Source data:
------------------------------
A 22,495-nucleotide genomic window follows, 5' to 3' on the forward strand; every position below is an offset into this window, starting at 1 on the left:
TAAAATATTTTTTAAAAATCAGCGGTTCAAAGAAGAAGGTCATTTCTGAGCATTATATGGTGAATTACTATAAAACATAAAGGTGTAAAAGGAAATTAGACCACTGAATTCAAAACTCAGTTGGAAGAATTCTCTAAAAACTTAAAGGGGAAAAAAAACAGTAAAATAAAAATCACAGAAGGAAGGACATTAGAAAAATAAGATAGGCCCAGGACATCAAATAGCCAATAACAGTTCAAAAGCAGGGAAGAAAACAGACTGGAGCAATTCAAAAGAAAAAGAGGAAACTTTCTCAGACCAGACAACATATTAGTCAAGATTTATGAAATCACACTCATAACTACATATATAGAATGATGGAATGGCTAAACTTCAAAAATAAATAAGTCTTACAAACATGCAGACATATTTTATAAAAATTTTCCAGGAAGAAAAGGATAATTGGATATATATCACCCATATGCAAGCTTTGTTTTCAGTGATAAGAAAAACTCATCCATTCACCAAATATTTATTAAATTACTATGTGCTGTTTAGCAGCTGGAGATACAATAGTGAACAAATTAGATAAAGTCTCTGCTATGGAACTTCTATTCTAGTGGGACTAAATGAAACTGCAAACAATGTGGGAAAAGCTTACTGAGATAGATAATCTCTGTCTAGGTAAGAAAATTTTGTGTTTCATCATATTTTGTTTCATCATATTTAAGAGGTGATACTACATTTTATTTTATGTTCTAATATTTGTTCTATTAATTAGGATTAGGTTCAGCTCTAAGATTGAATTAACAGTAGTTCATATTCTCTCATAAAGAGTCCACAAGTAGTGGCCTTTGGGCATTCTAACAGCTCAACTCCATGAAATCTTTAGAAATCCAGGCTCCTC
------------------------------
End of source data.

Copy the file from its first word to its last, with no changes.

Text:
A 22,495-nucleotide genomic window follows, 5' to 3' on the forward strand; every position below is an offset into this window, starting at 1 on the left:
TAAAATATTTTTTAAAAATCAGCGGTTCAAAGAAGAAGGTCATTTCTGAGCATTATATGGTGAATTACTATAAAACATAAAGGTGTAAAAGGAAATTAGACCACTGAATTCAAAACTCAGTTGGAAGAATTCTCTAAAAACTTAAAGGGGAAAAAAAACAGTAAAATAAAAATCACAGAAGGAAGGACATTAGAAAAATAAGATAGGCCCAGGACATCAAATAGCCAATAACAGTTCAAAAGCAGGGAAGAAAACAGACTGGAGCAATTCAAAAGAAAAAGAGGAAACTTTCTCAGACCAGACAACATATTAGTCAAGATTTATGAAATCACACTCATAACTACATATATAGAATGATGGAATGGCTAAACTTCAAAAATAAATAAGTCTTACAAACATGCAGACATATTTTATAAAAATTTTCCAGGAAGAAAAGGATAATTGGATATATATCACCCATATGCAAGCTTTGTTTTCAGTGATAAGAAAAACTCATCCATTCACCAAATATTTATTAAATTACTATGTGCTGTTTAGCAGCTGGAGATACAATAGTGAACAAATTAGATAAAGTCTCTGCTATGGAACTTCTATTCTAGTGGGACTAAATGAAACTGCAAACAATGTGGGAAAAGCTTACTGAGATAGATAATCTCTGTCTAGGTAAGAAAATTTTGTGTTTCATCATATTTTGTTTCATCATATTTAAGAGGTGATACTACATTTTATTTTATGTTCTAATATTTGTTCTATTAATTAGGATTAGGTTCAGCTCTAAGATTGAATTAACAGTAGTTCATATTCTCTCATAAAGAGTCCACAAGTAGTGGCCTTTGGGCATTCTAACAGCTCAACTCCATGAAATCTTTAGAAATCCAGGCTCCTC